• CERT randomly selecting a sample of approximately 50,000 claims submitted to Carriers, FIs, and MACs during each reporting period.
  • Requesting medical records from the health care providers that submitted the claims in the sample.
  • Where medical records were submitted by the provider, reviewing the claims in the sample and the associated medical records to see if the claims complied with Medicare coverage, coding, and billing rules, and, if not, assigning errors to the claims.
  • Where medical records were not submitted by the provider, classifying the case as a no documentation claim and counting it as an error.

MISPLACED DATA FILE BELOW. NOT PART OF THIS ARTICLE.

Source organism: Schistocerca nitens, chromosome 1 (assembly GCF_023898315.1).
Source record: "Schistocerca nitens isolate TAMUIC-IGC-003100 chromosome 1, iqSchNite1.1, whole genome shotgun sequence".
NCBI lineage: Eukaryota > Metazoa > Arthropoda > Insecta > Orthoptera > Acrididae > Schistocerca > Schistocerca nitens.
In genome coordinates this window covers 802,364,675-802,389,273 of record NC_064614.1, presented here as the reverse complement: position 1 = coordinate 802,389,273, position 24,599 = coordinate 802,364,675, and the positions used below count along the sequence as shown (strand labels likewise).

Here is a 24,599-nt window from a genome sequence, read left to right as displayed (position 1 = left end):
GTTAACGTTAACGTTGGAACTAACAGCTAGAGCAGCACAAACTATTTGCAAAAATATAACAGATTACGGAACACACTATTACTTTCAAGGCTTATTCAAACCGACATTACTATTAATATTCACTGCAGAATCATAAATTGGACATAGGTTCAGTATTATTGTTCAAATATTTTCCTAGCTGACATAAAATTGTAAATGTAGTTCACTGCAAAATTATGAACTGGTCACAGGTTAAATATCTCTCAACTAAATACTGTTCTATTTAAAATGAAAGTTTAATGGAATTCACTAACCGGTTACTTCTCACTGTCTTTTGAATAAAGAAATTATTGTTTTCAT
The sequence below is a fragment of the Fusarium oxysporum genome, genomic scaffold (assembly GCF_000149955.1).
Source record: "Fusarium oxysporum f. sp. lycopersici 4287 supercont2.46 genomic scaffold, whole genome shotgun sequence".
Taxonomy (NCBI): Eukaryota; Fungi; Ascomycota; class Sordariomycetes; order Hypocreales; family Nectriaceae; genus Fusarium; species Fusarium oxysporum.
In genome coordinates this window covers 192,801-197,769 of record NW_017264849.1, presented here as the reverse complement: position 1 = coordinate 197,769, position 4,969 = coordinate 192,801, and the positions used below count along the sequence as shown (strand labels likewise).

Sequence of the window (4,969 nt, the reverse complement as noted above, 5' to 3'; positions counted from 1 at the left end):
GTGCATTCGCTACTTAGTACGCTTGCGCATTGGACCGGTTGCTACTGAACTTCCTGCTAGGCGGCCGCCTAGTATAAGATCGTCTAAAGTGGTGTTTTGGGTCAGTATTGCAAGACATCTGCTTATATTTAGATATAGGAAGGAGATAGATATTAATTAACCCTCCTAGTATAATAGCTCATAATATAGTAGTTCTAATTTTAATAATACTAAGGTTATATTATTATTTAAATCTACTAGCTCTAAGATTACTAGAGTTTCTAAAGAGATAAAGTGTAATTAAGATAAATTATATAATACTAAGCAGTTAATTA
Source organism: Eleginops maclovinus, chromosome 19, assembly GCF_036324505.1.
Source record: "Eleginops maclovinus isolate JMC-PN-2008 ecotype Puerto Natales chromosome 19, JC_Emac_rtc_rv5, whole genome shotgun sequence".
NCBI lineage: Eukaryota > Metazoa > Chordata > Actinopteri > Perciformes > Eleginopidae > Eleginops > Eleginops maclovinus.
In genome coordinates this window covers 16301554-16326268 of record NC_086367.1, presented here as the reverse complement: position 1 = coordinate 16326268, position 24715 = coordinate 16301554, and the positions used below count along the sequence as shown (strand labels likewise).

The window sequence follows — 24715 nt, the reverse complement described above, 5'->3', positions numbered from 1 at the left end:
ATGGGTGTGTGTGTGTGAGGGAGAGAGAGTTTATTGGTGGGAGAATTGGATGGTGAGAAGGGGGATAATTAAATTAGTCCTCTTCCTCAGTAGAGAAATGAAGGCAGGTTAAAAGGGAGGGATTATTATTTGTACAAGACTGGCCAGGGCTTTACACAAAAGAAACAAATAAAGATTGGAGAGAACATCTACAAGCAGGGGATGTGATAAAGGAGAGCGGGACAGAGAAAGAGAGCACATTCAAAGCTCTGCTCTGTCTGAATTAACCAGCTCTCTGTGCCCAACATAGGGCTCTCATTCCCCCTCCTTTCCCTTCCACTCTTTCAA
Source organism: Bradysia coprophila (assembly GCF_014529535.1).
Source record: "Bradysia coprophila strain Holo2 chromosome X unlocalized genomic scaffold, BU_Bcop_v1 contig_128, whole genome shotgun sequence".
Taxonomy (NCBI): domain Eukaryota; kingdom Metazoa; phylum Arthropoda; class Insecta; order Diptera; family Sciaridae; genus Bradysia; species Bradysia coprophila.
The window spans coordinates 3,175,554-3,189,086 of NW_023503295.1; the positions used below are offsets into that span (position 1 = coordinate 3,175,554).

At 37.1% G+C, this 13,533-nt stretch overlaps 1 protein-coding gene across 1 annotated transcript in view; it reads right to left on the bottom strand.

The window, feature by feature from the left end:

• Sending providers overpayment letters/notices or making adjustments for claims that were overpaid or underpaid.

The CERT program cannot be considered a measure of fraud. Since the CERT program uses random samples to select claims, reviewers are often unable to see provider billing patterns that indicate potential fraud when making payment determinations. The CERT program does not, and cannot, label a claim fraudulent. Source: http://www.cms.gov/Research-Statistics-Data-and-Systems/Monitoring-Programs/CERT/index.html?redirect=/cert/ Copyright © 2017 Holliday & Associates